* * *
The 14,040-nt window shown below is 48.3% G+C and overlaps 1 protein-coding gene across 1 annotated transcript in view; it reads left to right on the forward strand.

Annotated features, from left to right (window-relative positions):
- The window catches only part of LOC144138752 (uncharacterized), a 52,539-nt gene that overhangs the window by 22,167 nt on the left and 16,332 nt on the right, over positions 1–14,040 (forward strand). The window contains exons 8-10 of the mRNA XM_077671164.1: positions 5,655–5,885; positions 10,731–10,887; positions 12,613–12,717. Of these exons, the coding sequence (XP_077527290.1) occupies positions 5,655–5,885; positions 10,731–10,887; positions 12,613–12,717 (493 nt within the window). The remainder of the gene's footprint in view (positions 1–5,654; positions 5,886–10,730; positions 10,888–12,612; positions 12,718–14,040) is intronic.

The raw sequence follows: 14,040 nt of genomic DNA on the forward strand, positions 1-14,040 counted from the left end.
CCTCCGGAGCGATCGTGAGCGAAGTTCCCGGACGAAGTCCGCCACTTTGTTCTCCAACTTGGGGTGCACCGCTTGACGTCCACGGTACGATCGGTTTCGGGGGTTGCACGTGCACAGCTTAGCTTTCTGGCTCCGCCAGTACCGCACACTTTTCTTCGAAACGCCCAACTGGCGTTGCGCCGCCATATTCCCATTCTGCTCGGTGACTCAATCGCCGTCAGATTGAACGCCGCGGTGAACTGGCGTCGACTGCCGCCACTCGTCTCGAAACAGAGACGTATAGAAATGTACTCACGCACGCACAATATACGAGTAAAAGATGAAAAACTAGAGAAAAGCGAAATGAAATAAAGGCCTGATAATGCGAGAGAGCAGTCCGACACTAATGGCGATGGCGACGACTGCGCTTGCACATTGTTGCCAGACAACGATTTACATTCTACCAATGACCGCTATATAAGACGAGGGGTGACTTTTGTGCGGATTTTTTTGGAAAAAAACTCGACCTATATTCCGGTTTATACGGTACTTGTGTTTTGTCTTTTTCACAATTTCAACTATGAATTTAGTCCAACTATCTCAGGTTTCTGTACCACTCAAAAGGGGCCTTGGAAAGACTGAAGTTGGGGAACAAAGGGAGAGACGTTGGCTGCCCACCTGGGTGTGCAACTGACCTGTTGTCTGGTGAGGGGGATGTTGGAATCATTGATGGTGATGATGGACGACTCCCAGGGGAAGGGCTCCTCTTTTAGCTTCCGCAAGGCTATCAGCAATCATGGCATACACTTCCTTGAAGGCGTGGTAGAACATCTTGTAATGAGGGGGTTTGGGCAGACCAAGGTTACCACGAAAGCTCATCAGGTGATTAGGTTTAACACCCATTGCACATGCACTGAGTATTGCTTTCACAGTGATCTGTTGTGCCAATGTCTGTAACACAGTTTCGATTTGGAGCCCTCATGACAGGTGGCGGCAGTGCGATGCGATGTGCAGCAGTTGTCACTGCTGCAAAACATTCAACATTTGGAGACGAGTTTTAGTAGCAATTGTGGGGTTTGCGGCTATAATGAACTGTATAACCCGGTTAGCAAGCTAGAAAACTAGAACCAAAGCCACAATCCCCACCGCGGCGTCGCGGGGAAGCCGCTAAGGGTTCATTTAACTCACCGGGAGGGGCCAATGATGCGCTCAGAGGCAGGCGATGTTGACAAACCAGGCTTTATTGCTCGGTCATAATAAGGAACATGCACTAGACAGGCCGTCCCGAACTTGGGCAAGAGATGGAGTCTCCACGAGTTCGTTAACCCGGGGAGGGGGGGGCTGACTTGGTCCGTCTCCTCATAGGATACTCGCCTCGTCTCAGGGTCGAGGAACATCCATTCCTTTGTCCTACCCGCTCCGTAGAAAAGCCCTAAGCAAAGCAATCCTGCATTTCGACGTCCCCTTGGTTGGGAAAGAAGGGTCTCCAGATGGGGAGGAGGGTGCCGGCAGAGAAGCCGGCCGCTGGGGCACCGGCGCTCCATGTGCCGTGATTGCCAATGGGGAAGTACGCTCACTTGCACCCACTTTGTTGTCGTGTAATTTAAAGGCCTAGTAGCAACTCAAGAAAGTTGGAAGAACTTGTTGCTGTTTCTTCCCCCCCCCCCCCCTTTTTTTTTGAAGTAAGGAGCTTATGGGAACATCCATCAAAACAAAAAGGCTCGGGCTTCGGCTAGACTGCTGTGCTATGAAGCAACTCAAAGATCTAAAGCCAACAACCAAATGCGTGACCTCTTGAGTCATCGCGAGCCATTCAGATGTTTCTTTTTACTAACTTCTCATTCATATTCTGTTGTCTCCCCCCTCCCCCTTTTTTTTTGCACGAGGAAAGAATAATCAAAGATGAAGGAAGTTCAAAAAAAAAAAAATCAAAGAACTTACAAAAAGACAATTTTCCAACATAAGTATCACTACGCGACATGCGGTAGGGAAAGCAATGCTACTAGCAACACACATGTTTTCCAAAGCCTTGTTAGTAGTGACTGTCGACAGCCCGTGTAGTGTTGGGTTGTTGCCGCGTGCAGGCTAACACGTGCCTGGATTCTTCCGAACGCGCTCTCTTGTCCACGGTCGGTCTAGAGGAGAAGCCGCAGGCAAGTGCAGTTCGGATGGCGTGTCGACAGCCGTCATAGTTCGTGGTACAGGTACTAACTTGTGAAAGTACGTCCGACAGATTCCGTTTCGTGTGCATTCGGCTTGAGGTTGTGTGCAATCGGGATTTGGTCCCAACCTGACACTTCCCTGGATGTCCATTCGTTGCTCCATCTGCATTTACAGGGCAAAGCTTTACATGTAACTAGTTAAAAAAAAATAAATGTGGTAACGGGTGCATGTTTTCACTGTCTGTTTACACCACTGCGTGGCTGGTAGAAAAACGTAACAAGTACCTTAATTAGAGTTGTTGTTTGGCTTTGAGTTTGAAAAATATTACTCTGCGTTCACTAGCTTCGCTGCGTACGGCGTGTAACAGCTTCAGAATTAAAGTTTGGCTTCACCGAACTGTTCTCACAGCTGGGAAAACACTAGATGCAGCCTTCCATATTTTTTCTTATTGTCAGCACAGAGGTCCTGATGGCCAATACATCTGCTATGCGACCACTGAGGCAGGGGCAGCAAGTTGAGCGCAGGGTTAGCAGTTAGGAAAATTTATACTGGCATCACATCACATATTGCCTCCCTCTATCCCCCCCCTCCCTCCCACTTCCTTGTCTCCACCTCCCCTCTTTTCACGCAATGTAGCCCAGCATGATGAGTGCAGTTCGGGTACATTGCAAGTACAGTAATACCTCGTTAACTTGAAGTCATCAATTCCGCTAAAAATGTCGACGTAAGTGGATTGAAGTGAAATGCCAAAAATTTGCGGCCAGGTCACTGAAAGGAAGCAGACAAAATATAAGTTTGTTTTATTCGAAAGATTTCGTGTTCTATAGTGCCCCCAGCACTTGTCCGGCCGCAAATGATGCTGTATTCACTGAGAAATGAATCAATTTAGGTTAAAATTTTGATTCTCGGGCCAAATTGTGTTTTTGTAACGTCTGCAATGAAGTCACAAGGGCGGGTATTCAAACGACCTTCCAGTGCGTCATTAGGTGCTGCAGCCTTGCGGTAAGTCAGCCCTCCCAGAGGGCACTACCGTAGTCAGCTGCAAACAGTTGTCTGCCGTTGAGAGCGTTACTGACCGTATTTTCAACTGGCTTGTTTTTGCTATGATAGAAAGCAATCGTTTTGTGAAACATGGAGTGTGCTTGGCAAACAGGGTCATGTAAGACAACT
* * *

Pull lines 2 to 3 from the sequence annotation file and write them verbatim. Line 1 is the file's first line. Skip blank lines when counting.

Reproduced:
Annotated features, from left to right (window-relative positions):
- The window catches only part of LOC144138752 (uncharacterized), a 52,539-nt gene that overhangs the window by 22,167 nt on the left and 16,332 nt on the right, over positions 1–14,040 (forward strand). The window contains exons 8-10 of the mRNA XM_077671164.1: positions 5,655–5,885; positions 10,731–10,887; positions 12,613–12,717. Of these exons, the coding sequence (XP_077527290.1) occupies positions 5,655–5,885; positions 10,731–10,887; positions 12,613–12,717 (493 nt within the window). The remainder of the gene's footprint in view (positions 1–5,654; positions 5,886–10,730; positions 10,888–12,612; positions 12,718–14,040) is intronic.